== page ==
In this vein, California, consistently blue and unabashedly pro-choice, enacted a law in 2015 that requires all medical providers to inform any pregnant patient that “California has public programs that provide immediate free or low-cost access to comprehensive family planning services. . . prenatal care, and abortion for eligible women.” Known as the Reproductive FACT Act, the above-mentioned script is accompanied by stringent notice requirements, which pointedly include both printed and oral notice to patients. These disclaimers are meant to ensure that the choice for a woman is meaningful. Significantly, nothing about the language preferences choosing an abortion over prenatal care; it simply provides a full menu of equal options.

Free Speech Concerns as a Trojan Horse for Pro-Life Agendas

Just as all of our laws should, this California statute applies with equal force to everyone, including those medical providers with opposition to the procedure. Those facilities that refuse to comply with the statute incur fines, and enough fines could become prohibitive to operations.

In its petition for a writ of certiorari, the legal team for the National Institute of Family and Life Advocates had little difficulty framing the issue as crucial to the preservation of the First Amendment: “Government compelled speech is a constitutionally suspect enterprise, especially when it occurs in non-commercial contexts, based on viewpoint-discriminatory purposes that interfere with discussions of controversial social issues, such as abortion.”

This phrasing, though effective, is hugely deceptive. Nothing about the language of the statute is truly “viewpoint-discriminatory.” It presents each option for pregnant women with equal weight. In fact, the language of the required notice is weighted against abortion, couching it as only a possibility while the other options are more certain—“abortion for eligible women,” not for everyone.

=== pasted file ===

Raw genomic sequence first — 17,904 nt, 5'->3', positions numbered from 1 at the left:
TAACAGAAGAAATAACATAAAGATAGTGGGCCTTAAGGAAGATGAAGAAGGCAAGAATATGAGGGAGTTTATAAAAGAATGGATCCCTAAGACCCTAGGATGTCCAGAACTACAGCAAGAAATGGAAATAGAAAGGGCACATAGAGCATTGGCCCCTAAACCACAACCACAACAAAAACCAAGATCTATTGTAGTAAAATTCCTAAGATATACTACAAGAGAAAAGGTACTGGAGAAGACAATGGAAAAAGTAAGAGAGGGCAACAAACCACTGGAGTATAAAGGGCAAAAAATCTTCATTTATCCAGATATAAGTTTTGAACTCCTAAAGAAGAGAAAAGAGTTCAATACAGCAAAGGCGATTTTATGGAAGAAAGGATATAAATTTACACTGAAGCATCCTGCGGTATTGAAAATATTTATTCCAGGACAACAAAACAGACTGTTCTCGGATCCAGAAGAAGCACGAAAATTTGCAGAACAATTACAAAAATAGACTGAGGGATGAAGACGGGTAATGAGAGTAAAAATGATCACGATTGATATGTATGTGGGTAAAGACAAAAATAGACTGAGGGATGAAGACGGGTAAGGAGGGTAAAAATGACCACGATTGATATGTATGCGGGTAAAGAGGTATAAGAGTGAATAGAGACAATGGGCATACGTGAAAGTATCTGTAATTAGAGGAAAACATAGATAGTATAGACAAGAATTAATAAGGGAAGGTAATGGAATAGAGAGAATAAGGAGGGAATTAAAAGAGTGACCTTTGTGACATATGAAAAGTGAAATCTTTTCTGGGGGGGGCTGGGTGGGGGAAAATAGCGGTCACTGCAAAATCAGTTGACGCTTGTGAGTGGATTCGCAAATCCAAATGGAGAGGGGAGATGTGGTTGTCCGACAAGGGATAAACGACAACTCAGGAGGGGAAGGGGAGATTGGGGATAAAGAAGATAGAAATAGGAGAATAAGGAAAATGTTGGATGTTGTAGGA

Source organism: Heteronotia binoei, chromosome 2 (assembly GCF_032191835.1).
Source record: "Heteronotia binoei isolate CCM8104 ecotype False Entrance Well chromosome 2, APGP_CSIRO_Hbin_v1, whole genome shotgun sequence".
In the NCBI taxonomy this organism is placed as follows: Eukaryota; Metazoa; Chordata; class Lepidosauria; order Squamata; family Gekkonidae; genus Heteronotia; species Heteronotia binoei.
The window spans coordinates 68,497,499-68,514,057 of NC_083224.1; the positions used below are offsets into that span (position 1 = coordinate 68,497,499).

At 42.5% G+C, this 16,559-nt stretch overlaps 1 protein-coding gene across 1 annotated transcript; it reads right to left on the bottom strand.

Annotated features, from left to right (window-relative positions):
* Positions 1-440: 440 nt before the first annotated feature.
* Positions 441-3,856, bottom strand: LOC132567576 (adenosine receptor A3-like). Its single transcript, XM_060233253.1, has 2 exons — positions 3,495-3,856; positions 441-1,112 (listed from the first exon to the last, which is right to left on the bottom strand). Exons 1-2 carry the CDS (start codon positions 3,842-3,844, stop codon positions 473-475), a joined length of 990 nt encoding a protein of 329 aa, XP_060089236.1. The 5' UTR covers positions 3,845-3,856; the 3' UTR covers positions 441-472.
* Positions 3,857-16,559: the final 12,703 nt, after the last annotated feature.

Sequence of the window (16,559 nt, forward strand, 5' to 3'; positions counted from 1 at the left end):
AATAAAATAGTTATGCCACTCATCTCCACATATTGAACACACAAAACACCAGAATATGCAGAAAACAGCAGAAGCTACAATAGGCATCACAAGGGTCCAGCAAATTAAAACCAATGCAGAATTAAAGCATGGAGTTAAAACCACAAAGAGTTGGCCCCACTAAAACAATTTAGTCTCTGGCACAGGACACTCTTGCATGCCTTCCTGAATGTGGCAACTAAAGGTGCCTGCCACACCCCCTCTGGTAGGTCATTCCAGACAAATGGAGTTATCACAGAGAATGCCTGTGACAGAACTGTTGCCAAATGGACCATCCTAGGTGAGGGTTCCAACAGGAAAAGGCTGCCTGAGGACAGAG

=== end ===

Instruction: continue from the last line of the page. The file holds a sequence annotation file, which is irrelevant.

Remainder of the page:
Furthermore, as the amicus brief filed by Planned Parenthood rightly points out, this script should be classified as professional speech; a class of speech that has long been treated specially. Professional speech, the brief continues, is characterized by a knowledge differential between the professional and the general lay person. The government should, therefore, ensure that professional speech is regulated. We would never balk at forcing a drug manufacturer to print a Surgeon General’s warning on potentially fatal narcotics. We should not balk at this.

 Forecasting the SCOTUS Outcome

As is always the case with these issues, what society should do and what may happen are two very different things. The Court currently enjoys a fairly defined split on abortion issues—Kagan, Sotomayor, Ginsburg, and Breyer are pro-choice, while Thomas, Roberts, Alito, and Gorsuch are pro-life—leaving Justice Kennedy as the swing vote. This is a familiar position for the Reagan appointee, and yet no one can predict what he will do.

Even so, it will likely fall on an 81-year-old white man to decide if exaggerated free speech concerns on the part of conservative professionals can mask a real deprivation of liberty for the American woman. No matter what happens, the optics are troubling. As the world watches its once great superpower systematically scale back the rights of women, immigrants, and the LGBTQ community, at the hands of a known misogynist, it may also get to watch as another person with no uterus weakens a decades-old fundamental right. Margaret Sanger is rolling in her grave.